I support this conference report for any number of reasons, but particularly because it contains a $1 billion increase for veterans medical care over last year's level. This is critically needed funding, especially for my home State of New Jersey, but for the rest of the Nation; and it will help provide men and women who served in the military with better access to the medical care that they have so richly earned and deserve. Over the past 3 years under the leadership of the gentleman from New
York (Chairman WALSH), the committee has provided $4 billion in increase for medical care.
The conference report also takes an important first step towards providing veterans with schizophrenia medicines that are far more valuable and very important to their lives. It encourages the VA to inform its doctors, pharmacy managers and, hopefully, its VISN directors as well, not to use the cost of atypical antipsychotics as a measurement of job performance, and instead, to reinforce VA policy that physicians use their best judgment when prescribing medicines for mentally ill veterans. If
anyone deserves access to all the latest, most advanced medicines available, it is our veterans. They deserve the best possible treatments we can provide them.
I also support this conference report because it provides a much-needed funding increase for the Section 811 program, housing for disabilities. I am pleased that the House provided $29 million more for this program than the Senate, and in the end, the conferees agreed to provide the higher level. There is a great need in our Nation for housing of all types, but particularly housing dollars for nonelderly individuals with disabilities.
I support this conference report because it also contains an important set-aside: $40 million within the Section 8 voucher program to further increase housing options for individuals with disabilities.
Combined with the increase in the Section 811 program, these two provisions will continue our efforts to provide housing for some of those who are in greatest need, who wish to live with independence and dignity. [Page: H7933]
I also support this conference report because it increases funding for the National Science Foundation by $363 million over last year's level. Basic scientific research is critical, and this funding will help continue the NSF's work, including a number of projects in my home State, a State with a long history of scientific research and development.
This conference report also deserves support because it continues to provide funding for critical environmental programs, including $1.27 billion for the Superfund program to expedite clean-up of hazardous waste sites. My State has the dubious distinction of having more of these sites than any other State in the Nation.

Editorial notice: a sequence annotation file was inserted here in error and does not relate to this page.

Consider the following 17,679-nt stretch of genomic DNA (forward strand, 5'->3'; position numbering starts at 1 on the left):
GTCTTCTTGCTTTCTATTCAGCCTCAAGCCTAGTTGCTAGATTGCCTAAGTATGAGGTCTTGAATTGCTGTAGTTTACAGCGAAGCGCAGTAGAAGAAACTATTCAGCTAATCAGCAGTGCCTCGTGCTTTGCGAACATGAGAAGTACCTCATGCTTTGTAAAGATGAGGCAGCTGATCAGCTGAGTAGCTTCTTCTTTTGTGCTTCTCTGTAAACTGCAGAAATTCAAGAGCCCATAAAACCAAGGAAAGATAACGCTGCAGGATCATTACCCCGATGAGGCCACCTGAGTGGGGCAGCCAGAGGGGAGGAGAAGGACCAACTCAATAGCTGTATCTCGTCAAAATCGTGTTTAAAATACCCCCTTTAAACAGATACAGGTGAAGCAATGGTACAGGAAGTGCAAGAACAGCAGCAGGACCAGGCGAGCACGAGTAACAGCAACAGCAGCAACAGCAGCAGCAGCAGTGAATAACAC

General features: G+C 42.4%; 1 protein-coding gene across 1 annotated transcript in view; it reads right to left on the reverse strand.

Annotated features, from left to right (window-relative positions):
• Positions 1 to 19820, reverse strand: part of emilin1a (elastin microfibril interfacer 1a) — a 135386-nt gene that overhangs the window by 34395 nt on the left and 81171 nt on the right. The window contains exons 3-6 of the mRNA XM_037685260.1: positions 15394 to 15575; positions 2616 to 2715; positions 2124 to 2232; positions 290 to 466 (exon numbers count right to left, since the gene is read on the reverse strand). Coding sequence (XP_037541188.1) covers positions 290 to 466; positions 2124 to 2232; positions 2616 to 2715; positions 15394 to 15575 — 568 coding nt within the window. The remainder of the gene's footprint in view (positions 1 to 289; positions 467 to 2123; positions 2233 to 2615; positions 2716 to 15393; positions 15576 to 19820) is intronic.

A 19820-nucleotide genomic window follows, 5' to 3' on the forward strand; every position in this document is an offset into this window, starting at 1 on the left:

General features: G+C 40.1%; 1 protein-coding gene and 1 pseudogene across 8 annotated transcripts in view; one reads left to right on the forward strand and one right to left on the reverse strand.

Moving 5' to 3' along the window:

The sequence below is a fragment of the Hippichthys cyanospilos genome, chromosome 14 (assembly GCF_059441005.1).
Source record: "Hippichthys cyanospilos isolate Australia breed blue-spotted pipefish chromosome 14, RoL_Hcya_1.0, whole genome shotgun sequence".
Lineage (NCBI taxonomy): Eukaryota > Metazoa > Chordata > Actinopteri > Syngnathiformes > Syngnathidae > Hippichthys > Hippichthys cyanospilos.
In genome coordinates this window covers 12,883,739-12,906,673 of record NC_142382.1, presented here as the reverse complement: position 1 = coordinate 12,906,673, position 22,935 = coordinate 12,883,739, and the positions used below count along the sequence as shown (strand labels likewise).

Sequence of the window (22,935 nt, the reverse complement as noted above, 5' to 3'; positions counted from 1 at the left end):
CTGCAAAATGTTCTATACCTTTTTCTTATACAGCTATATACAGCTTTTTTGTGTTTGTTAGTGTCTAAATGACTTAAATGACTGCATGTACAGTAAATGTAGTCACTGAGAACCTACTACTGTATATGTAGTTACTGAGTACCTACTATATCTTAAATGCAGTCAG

Further, this proposal provides nearly $95 billion for the brownfields program, which will help clean up contaminated sites to allow them to be used and returned to productive use in many of our cities and urban centers.
This conference report builds upon what we have done in the past while staying within the confines of our allocation and within the overall level agreed upon last month by the Congress and the President.
Finally, I want to take this opportunity, and I am sure all committee Members do, to commend FEMA Director Alpaugh, VA Secretary Principi, and EPA Administrator Whitman and their respective agencies and personnel for all of their collective efforts addressing so many tragic, tragic events related to September 11. All of these agencies sprang into action to offer the resources and their dedicated personnel in the wake of these attacks.
For these and many reasons, Mr. Speaker, I support the conference report and I urge everybody to vote for it.
Mr. MOLLOHAN. Mr. Speaker, I am pleased to yield 3 minutes to the distinguished gentlewoman from California (Ms. WATERS).
Mr. FILNER. Mr. Speaker, I thank the gentleman from West Virginia (Mr. MOLLOHAN) for yielding the time, and I thank the chairman of the committee and the ranking member for their commitment to our Nation's veterans. They have had significant increases in this budget in the last 2 years and they have worked very hard. Given the constraints, they have had to do the best in this year.
Let us put this in context as we are about to adjourn for our Veterans' Day. This budget appropriates barely sufficient funds for the VA to keep up with inflation, barely sufficient funds. At a time when we are all going to go out on next Sunday and Monday to say how much we support our veterans, we are falling behind in our commitment.